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Wednesday Morning Technologist?
Sorry a bit late this week - just got back from doing Ironman Texas and I'm a bit behind (and more than a little sore). Couple of items for you this week...
Androids Can Be Hacked?
One of the top stories last week was that some researchers found a way to compromise some of the login certificates and hack Android data. The story was alarming but lost in all of the buzz was a key point...the hack only works if you're connecting via an unsecured wireless access point. If you're using your carrier's 3G (or 4G) network you're not vulnerable to this attack. If you're connecting to your private, secured access point or the one at your company which is also secured (right?) then you're o.k.
It's just at Starbucks or other places with open WiFi that you might be in danger.
Scareware Preys on Users
Two big malware items right now - both of them rely upon preying upon user fears to activate.
The first is a piece of scareware that tries to fool PC users into thinking their hard drive is about to die. It convinces them to download something like a video or something which proceeds to hide/move files and desktop icons on the users' computer then tells them they need to buy a $79 system diagnostic utility to fix it.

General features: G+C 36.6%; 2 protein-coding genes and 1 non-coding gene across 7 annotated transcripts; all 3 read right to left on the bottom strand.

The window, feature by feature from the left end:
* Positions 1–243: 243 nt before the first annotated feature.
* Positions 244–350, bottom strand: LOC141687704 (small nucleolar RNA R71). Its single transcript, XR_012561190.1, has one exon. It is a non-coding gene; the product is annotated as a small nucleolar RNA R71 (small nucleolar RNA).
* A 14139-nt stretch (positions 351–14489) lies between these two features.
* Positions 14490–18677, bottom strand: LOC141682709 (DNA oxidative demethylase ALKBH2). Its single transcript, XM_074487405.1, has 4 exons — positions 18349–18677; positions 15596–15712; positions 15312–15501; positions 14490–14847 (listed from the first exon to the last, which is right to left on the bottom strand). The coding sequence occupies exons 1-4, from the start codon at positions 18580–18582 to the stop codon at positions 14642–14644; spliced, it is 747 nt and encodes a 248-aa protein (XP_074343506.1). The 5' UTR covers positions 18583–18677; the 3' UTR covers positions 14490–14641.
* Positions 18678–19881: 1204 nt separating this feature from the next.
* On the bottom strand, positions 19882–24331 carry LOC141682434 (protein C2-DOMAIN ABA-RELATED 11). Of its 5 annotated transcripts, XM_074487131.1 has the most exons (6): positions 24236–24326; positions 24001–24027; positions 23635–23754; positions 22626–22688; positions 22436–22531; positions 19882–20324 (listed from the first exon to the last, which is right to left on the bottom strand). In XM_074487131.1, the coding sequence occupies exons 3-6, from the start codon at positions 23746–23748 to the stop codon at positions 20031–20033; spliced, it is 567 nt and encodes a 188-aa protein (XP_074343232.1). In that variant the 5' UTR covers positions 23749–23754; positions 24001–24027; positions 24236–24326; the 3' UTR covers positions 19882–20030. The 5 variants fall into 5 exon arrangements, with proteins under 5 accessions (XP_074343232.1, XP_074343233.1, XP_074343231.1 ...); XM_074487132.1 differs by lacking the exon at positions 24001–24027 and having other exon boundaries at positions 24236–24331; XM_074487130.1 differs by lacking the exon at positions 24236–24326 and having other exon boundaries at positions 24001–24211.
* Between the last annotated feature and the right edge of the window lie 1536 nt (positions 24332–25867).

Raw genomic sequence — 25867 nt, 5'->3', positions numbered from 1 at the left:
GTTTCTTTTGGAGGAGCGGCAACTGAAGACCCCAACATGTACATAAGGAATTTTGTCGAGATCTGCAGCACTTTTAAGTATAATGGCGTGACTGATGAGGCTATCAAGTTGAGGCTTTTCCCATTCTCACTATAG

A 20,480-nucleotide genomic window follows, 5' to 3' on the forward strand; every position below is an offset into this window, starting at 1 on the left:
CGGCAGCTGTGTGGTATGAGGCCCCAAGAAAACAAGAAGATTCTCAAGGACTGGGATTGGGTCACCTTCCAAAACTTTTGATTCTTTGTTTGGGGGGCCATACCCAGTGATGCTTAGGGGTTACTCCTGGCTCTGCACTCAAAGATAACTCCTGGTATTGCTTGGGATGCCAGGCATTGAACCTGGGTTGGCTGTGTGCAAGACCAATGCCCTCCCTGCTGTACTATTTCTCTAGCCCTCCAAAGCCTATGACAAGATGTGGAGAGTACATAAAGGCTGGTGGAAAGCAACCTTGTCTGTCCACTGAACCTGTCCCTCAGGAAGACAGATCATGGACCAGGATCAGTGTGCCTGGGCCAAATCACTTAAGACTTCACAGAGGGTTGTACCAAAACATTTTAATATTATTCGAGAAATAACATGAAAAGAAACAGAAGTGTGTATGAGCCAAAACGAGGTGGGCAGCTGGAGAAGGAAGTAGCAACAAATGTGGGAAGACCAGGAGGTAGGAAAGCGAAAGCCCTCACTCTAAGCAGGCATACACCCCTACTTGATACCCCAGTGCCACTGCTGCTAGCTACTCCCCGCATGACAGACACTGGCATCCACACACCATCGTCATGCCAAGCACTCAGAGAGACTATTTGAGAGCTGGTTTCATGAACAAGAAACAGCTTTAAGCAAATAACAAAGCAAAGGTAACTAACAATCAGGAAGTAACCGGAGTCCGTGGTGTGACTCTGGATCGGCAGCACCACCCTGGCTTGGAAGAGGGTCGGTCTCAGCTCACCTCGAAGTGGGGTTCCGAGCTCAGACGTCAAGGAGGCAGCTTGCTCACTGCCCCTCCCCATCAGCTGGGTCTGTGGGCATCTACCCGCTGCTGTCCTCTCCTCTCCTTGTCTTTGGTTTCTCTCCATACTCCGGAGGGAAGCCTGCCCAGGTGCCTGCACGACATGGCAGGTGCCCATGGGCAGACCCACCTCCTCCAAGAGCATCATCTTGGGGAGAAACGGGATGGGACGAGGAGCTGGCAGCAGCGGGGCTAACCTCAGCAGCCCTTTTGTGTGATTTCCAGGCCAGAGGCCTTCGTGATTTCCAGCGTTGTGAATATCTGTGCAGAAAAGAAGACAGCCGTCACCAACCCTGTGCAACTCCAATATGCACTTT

The second is a piece of malware for the Mac. Right now a few of you have covered your eyes and pushed your monitor away because you've been convinced that Macs are immune from malware. They're not.
Dubbed "Mac Defender" it's a piece of phony security software that like it's PC counterparts tries to lure the user into buying it and installing it. More shocking than the fact that some scareware exists for the Mac is that Apple's initial response to it for affected users (who may number into the 100,000+) had been to tell their support people NOT to help people fix it.
Subsequently, perhaps due to the obvious bad press that curious move generated, Apple has released an article on how to fix the problem. You can find that article here.